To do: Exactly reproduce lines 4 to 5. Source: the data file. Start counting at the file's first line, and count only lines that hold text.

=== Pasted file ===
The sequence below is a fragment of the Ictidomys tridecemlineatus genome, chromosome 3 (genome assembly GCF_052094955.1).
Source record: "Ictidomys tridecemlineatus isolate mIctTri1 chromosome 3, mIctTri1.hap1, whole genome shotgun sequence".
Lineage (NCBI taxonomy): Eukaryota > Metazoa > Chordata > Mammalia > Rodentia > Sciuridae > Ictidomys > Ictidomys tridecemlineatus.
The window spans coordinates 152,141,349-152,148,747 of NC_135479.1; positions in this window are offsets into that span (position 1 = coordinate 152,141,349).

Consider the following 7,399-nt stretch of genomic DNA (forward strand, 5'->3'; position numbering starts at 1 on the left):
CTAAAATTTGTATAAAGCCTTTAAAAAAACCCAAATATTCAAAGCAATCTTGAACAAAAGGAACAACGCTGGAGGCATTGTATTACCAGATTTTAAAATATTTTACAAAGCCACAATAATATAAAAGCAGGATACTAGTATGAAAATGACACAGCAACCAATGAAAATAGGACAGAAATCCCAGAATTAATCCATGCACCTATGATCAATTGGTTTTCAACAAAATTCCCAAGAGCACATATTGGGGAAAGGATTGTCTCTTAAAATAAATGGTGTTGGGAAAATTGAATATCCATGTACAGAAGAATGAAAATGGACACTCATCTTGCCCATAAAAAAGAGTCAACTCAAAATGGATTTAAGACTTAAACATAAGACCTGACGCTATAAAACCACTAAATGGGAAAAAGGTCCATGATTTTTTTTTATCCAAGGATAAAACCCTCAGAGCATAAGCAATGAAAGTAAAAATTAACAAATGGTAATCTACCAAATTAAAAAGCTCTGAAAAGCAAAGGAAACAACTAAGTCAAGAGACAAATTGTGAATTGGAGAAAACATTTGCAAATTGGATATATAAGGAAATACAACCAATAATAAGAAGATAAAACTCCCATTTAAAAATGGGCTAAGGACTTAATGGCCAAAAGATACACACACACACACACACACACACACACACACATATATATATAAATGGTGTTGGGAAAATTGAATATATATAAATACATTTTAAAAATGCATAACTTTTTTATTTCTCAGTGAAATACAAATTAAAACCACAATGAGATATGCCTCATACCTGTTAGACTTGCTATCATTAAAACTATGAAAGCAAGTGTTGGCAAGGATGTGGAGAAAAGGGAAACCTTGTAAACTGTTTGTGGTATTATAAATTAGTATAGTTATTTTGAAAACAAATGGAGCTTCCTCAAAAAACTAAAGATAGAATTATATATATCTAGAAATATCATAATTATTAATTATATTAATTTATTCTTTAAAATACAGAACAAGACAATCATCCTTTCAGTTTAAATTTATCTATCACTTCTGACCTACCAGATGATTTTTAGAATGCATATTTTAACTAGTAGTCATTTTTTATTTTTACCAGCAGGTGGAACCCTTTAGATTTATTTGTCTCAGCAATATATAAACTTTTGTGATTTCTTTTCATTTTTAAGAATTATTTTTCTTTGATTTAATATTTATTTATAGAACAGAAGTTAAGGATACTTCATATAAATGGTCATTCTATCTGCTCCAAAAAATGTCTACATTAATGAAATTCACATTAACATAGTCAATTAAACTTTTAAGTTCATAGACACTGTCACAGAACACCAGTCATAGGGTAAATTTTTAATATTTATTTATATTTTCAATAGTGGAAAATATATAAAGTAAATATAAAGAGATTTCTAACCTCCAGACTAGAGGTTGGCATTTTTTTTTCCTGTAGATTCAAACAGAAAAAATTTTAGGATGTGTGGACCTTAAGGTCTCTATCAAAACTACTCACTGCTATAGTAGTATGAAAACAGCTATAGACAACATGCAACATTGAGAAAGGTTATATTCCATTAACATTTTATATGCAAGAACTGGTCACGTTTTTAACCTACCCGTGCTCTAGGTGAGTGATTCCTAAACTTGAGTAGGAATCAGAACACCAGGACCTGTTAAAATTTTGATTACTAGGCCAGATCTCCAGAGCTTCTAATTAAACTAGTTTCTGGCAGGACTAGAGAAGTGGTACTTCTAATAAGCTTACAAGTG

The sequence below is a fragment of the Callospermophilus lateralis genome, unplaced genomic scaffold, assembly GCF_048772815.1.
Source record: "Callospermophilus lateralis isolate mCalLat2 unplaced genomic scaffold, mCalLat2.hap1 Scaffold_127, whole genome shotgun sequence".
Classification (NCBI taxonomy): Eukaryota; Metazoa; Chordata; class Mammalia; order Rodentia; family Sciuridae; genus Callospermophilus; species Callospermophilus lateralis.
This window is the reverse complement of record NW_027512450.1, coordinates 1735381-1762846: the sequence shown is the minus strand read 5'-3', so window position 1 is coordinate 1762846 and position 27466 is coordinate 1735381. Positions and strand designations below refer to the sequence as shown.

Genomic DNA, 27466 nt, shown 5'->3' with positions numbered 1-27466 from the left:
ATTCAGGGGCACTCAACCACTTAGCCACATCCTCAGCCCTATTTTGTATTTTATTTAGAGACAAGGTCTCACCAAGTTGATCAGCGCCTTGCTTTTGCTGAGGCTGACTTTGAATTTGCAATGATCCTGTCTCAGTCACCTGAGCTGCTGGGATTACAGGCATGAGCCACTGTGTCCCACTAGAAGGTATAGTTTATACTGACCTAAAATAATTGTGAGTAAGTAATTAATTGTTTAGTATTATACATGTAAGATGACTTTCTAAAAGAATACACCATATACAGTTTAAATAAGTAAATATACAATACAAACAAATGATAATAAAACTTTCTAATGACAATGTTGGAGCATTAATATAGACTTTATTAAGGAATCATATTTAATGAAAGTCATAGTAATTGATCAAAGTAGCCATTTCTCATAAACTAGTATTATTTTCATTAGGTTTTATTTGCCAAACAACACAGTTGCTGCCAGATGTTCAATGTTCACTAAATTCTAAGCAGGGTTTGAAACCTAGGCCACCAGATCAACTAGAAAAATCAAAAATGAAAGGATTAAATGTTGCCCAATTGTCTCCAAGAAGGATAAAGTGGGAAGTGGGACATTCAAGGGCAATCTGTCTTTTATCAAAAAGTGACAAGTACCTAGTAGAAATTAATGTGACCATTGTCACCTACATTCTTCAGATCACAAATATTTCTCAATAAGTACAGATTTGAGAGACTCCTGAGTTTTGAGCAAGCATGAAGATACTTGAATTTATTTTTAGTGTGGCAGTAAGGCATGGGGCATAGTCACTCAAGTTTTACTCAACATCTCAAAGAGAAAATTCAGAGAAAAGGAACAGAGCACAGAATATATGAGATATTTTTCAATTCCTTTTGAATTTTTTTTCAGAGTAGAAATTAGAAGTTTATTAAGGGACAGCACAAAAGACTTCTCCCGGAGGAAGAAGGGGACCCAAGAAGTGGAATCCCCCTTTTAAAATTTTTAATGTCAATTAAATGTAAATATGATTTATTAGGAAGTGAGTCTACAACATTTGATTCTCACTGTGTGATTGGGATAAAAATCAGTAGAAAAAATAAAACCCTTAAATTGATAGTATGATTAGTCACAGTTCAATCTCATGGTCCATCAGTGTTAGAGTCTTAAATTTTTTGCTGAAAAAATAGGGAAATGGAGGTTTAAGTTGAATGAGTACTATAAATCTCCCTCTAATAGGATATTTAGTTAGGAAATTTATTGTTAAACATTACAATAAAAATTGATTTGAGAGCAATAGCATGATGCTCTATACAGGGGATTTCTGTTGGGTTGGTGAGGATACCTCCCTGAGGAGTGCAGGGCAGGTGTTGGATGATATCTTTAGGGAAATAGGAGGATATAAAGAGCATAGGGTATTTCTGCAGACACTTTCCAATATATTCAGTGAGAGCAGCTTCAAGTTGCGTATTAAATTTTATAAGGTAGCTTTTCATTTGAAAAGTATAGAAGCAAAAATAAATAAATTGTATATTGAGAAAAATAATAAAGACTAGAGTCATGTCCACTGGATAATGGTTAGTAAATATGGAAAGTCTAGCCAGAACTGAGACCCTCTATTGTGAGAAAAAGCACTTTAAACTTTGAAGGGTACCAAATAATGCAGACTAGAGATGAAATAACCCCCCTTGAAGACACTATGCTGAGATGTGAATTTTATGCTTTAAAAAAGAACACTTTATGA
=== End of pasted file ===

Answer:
The window spans coordinates 152,141,349-152,148,747 of NC_135479.1; positions in this window are offsets into that span (position 1 = coordinate 152,141,349).

Consider the following 7,399-nt stretch of genomic DNA (forward strand, 5'->3'; position numbering starts at 1 on the left):